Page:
But, beyond gain, loss, and schadenfreude, stands the ECI’s verdict. It is a masterful document drafted with laudable meticulousness and flair, in the finest traditions of the civil services. The facts, calculations, inferences, and conclusions are presented in a simple, cogent, style leaving little scope for ambiguity or misinterpretation.

    To settle the matter, the ECI asked itself four questions:

    • One, did the Shinde faction have the right to claim the party’s name and symbol, when disqualification proceedings were on against its MLAs for having broken away?

    • Two, was there a split in the Shiv Sena? (The question might seem superfluous today, but we must bear in mind that when these proceedings began in June 2022, matters were anything but clear)

    • Three, if a split has occurred in the party, how should the ECI decide which faction has a majority?

    • And, four, which faction shall, then, retain the party name and symbol.

    The case was argued before the ECI by large teams of senior legal eagles on both sides. The Thackeray faction’s team was led by Kapil Sibal, and the Shinde faction by Mahesh Jethmalani.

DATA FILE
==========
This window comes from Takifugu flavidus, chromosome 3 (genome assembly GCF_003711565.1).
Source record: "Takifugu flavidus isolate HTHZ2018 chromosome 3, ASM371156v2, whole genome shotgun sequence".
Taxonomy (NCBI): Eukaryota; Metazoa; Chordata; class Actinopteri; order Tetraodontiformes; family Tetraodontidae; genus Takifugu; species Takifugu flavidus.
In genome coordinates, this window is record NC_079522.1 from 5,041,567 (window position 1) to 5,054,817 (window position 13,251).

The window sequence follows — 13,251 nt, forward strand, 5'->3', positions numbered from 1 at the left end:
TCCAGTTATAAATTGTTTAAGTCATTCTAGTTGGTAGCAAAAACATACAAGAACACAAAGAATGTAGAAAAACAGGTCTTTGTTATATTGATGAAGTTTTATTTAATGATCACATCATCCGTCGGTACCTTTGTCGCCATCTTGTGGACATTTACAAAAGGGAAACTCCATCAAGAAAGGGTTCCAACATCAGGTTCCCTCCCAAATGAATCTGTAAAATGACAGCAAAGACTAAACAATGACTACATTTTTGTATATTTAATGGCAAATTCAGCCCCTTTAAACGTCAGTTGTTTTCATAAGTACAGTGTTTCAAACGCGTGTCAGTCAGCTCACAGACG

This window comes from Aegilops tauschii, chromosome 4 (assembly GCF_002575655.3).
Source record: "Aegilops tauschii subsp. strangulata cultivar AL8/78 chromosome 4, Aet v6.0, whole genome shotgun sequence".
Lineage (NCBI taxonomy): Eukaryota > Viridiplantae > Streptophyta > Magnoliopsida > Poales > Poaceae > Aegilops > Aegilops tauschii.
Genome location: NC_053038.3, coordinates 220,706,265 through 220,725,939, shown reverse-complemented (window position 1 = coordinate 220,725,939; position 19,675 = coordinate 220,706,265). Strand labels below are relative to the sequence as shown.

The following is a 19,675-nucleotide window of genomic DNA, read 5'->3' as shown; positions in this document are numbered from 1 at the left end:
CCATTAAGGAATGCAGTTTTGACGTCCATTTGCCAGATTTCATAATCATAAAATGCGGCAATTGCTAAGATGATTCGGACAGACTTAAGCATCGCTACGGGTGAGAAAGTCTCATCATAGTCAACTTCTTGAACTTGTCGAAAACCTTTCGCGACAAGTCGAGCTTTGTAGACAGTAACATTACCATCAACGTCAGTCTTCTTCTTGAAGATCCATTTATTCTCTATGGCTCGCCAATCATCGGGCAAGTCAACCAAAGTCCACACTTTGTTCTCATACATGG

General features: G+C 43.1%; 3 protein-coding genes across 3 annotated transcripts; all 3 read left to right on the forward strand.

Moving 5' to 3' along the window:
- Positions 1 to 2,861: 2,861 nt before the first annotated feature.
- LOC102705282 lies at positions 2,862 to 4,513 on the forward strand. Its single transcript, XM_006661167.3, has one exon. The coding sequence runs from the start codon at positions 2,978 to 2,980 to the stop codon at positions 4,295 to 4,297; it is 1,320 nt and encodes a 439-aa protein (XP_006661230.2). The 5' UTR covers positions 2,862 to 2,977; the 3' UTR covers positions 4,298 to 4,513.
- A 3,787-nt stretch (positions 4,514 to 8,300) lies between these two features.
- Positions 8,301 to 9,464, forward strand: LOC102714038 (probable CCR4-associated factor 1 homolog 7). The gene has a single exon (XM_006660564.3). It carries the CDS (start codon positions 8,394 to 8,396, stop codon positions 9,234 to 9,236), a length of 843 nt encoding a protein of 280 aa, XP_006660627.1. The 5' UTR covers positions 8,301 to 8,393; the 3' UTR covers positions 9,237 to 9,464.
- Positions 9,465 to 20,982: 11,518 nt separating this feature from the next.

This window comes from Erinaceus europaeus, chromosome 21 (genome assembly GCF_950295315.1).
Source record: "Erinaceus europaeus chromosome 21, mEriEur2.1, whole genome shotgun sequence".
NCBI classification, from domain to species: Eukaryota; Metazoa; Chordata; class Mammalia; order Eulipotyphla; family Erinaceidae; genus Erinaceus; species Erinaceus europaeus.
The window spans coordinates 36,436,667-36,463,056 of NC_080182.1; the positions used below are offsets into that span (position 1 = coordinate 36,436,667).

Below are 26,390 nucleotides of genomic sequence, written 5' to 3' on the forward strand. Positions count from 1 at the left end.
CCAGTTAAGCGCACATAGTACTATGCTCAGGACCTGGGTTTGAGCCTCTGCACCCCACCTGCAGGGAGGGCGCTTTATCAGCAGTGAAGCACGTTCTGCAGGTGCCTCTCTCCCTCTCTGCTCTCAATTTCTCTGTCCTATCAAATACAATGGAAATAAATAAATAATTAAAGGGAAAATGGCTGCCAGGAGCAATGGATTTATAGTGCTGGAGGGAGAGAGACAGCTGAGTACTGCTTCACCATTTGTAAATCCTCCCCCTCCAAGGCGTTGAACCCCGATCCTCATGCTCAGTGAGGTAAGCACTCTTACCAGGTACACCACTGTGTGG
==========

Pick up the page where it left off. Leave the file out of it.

Elaborate, compelling arguments were made by the Thackeray faction on the first matter, of whether the Shinde faction had a right to make its claims on the Shiv Sena’s name and symbol, even as disqualification proceedings were on against their MLAs. 

    The ECI’s verdict was that the Shinde faction indeed had a claim-right, because, as strange or counter-intuitive as this may sound, the disqualification of an MLA from a legislature for having defected had nothing to do with an MLA’s membership in a party. Disqualification proceedings are governed by the Tenth Schedule of the Constitution, whereas membership is determined by a party’s constitution – two very different documents.

    This is an important point, because we can now better understand why Eknath Shinde never once sought to form a new party when the crisis erupted. This is because, from the start, he maintained that his faction was the real Shiv Sena (hence, the question of 'defection' doesn't arise) and that he had no intention of creating a separate outfit; he and his colleagues took this drastic step only because they wanted to preserve those ideals Bal Thackeray stood for, and because the son rejected those ideals to join hands with precisely those secular forces the Shiv Sena was established to defeat.